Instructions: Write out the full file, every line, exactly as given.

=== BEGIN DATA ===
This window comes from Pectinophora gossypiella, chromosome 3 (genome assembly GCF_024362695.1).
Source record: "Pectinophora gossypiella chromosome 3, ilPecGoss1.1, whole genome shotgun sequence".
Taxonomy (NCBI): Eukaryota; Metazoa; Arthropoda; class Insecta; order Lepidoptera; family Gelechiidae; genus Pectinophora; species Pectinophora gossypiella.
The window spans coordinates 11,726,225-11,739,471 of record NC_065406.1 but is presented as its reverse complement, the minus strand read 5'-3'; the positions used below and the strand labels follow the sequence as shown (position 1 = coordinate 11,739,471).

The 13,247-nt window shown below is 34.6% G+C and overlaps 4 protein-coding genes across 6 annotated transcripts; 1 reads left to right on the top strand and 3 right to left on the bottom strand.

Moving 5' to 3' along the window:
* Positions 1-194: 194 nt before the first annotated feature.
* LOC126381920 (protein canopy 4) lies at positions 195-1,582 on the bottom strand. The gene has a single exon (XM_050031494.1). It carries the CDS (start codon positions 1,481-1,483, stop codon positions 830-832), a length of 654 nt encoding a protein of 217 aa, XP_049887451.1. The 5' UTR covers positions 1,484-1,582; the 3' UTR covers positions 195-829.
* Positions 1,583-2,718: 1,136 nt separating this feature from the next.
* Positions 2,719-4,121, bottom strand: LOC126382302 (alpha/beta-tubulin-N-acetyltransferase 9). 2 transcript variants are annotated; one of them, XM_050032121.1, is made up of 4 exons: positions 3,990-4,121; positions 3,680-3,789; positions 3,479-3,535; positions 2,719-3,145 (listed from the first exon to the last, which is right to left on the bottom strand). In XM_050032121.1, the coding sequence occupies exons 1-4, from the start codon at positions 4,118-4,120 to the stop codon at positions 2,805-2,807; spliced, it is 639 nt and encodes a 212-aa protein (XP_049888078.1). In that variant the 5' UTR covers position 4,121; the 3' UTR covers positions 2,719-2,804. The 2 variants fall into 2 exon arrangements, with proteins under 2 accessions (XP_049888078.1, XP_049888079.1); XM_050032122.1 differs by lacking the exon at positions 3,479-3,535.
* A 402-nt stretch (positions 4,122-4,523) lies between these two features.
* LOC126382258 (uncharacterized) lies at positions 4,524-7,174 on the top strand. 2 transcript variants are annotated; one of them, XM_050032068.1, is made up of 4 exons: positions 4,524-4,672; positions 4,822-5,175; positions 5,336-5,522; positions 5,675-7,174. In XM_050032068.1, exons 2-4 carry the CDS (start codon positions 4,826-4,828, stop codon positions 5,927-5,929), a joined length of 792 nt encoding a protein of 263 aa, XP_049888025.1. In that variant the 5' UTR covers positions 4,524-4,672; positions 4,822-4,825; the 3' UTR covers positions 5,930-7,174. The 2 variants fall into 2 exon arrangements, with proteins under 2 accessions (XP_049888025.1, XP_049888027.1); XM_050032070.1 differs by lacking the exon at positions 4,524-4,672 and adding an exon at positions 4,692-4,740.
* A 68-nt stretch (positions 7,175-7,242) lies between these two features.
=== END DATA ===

This window comes from Pectinophora gossypiella, chromosome 3 (genome assembly GCF_024362695.1).
Source record: "Pectinophora gossypiella chromosome 3, ilPecGoss1.1, whole genome shotgun sequence".
Taxonomy (NCBI): Eukaryota; Metazoa; Arthropoda; class Insecta; order Lepidoptera; family Gelechiidae; genus Pectinophora; species Pectinophora gossypiella.
The window spans coordinates 11,726,225-11,739,471 of record NC_065406.1 but is presented as its reverse complement, the minus strand read 5'-3'; the positions used below and the strand labels follow the sequence as shown (position 1 = coordinate 11,739,471).

The 13,247-nt window shown below is 34.6% G+C and overlaps 4 protein-coding genes across 6 annotated transcripts; 1 reads left to right on the top strand and 3 right to left on the bottom strand.

Moving 5' to 3' along the window:
* Positions 1-194: 194 nt before the first annotated feature.
* LOC126381920 (protein canopy 4) lies at positions 195-1,582 on the bottom strand. The gene has a single exon (XM_050031494.1). It carries the CDS (start codon positions 1,481-1,483, stop codon positions 830-832), a length of 654 nt encoding a protein of 217 aa, XP_049887451.1. The 5' UTR covers positions 1,484-1,582; the 3' UTR covers positions 195-829.
* Positions 1,583-2,718: 1,136 nt separating this feature from the next.
* Positions 2,719-4,121, bottom strand: LOC126382302 (alpha/beta-tubulin-N-acetyltransferase 9). 2 transcript variants are annotated; one of them, XM_050032121.1, is made up of 4 exons: positions 3,990-4,121; positions 3,680-3,789; positions 3,479-3,535; positions 2,719-3,145 (listed from the first exon to the last, which is right to left on the bottom strand). In XM_050032121.1, the coding sequence occupies exons 1-4, from the start codon at positions 4,118-4,120 to the stop codon at positions 2,805-2,807; spliced, it is 639 nt and encodes a 212-aa protein (XP_049888078.1). In that variant the 5' UTR covers position 4,121; the 3' UTR covers positions 2,719-2,804. The 2 variants fall into 2 exon arrangements, with proteins under 2 accessions (XP_049888078.1, XP_049888079.1); XM_050032122.1 differs by lacking the exon at positions 3,479-3,535.
* A 402-nt stretch (positions 4,122-4,523) lies between these two features.
* LOC126382258 (uncharacterized) lies at positions 4,524-7,174 on the top strand. 2 transcript variants are annotated; one of them, XM_050032068.1, is made up of 4 exons: positions 4,524-4,672; positions 4,822-5,175; positions 5,336-5,522; positions 5,675-7,174. In XM_050032068.1, exons 2-4 carry the CDS (start codon positions 4,826-4,828, stop codon positions 5,927-5,929), a joined length of 792 nt encoding a protein of 263 aa, XP_049888025.1. In that variant the 5' UTR covers positions 4,524-4,672; positions 4,822-4,825; the 3' UTR covers positions 5,930-7,174. The 2 variants fall into 2 exon arrangements, with proteins under 2 accessions (XP_049888025.1, XP_049888027.1); XM_050032070.1 differs by lacking the exon at positions 4,524-4,672 and adding an exon at positions 4,692-4,740.
* A 68-nt stretch (positions 7,175-7,242) lies between these two features.